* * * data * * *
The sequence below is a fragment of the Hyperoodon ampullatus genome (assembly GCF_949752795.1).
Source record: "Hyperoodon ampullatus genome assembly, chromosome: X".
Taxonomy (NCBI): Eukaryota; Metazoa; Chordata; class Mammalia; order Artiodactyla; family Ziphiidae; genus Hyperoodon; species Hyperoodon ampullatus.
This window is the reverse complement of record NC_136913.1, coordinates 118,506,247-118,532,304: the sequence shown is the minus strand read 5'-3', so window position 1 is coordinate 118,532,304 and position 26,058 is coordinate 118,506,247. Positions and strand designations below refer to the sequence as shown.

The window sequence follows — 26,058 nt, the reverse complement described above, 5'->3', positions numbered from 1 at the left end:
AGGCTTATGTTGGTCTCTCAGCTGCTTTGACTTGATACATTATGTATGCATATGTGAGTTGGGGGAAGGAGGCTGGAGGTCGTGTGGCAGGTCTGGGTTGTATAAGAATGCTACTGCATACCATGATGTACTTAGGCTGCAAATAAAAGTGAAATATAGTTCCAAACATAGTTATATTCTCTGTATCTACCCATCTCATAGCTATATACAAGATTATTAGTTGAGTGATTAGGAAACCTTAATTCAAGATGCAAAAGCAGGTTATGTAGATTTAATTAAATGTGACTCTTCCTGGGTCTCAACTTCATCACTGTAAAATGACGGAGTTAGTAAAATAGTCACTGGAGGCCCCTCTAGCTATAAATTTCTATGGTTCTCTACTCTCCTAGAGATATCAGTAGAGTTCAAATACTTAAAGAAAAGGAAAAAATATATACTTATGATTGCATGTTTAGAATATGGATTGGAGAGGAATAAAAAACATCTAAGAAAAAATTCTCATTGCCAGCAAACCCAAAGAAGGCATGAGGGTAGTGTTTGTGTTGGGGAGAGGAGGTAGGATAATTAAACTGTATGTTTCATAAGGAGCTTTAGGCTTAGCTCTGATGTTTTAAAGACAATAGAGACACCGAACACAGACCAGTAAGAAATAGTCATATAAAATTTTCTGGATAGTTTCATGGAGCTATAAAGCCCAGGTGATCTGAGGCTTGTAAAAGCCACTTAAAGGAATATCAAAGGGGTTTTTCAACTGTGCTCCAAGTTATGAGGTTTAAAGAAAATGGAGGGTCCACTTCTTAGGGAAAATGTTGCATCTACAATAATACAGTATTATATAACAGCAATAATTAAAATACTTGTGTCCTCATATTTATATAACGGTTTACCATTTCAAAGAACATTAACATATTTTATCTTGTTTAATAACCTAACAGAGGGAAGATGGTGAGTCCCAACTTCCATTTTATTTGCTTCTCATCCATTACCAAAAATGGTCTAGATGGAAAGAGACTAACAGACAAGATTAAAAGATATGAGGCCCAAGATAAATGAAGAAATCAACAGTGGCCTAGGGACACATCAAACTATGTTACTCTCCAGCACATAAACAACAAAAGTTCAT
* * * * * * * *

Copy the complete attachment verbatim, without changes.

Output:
The sequence below is a fragment of the Hyperoodon ampullatus genome (assembly GCF_949752795.1).
Source record: "Hyperoodon ampullatus genome assembly, chromosome: X".
Taxonomy (NCBI): Eukaryota; Metazoa; Chordata; class Mammalia; order Artiodactyla; family Ziphiidae; genus Hyperoodon; species Hyperoodon ampullatus.
This window is the reverse complement of record NC_136913.1, coordinates 118,506,247-118,532,304: the sequence shown is the minus strand read 5'-3', so window position 1 is coordinate 118,532,304 and position 26,058 is coordinate 118,506,247. Positions and strand designations below refer to the sequence as shown.

The window sequence follows — 26,058 nt, the reverse complement described above, 5'->3', positions numbered from 1 at the left end:
AGGCTTATGTTGGTCTCTCAGCTGCTTTGACTTGATACATTATGTATGCATATGTGAGTTGGGGGAAGGAGGCTGGAGGTCGTGTGGCAGGTCTGGGTTGTATAAGAATGCTACTGCATACCATGATGTACTTAGGCTGCAAATAAAAGTGAAATATAGTTCCAAACATAGTTATATTCTCTGTATCTACCCATCTCATAGCTATATACAAGATTATTAGTTGAGTGATTAGGAAACCTTAATTCAAGATGCAAAAGCAGGTTATGTAGATTTAATTAAATGTGACTCTTCCTGGGTCTCAACTTCATCACTGTAAAATGACGGAGTTAGTAAAATAGTCACTGGAGGCCCCTCTAGCTATAAATTTCTATGGTTCTCTACTCTCCTAGAGATATCAGTAGAGTTCAAATACTTAAAGAAAAGGAAAAAATATATACTTATGATTGCATGTTTAGAATATGGATTGGAGAGGAATAAAAAACATCTAAGAAAAAATTCTCATTGCCAGCAAACCCAAAGAAGGCATGAGGGTAGTGTTTGTGTTGGGGAGAGGAGGTAGGATAATTAAACTGTATGTTTCATAAGGAGCTTTAGGCTTAGCTCTGATGTTTTAAAGACAATAGAGACACCGAACACAGACCAGTAAGAAATAGTCATATAAAATTTTCTGGATAGTTTCATGGAGCTATAAAGCCCAGGTGATCTGAGGCTTGTAAAAGCCACTTAAAGGAATATCAAAGGGGTTTTTCAACTGTGCTCCAAGTTATGAGGTTTAAAGAAAATGGAGGGTCCACTTCTTAGGGAAAATGTTGCATCTACAATAATACAGTATTATATAACAGCAATAATTAAAATACTTGTGTCCTCATATTTATATAACGGTTTACCATTTCAAAGAACATTAACATATTTTATCTTGTTTAATAACCTAACAGAGGGAAGATGGTGAGTCCCAACTTCCATTTTATTTGCTTCTCATCCATTACCAAAAATGGTCTAGATGGAAAGAGACTAACAGACAAGATTAAAAGATATGAGGCCCAAGATAAATGAAGAAATCAACAGTGGCCTAGGGACACATCAAACTATGTTACTCTCCAGCACATAAACAACAAAAGTTCAT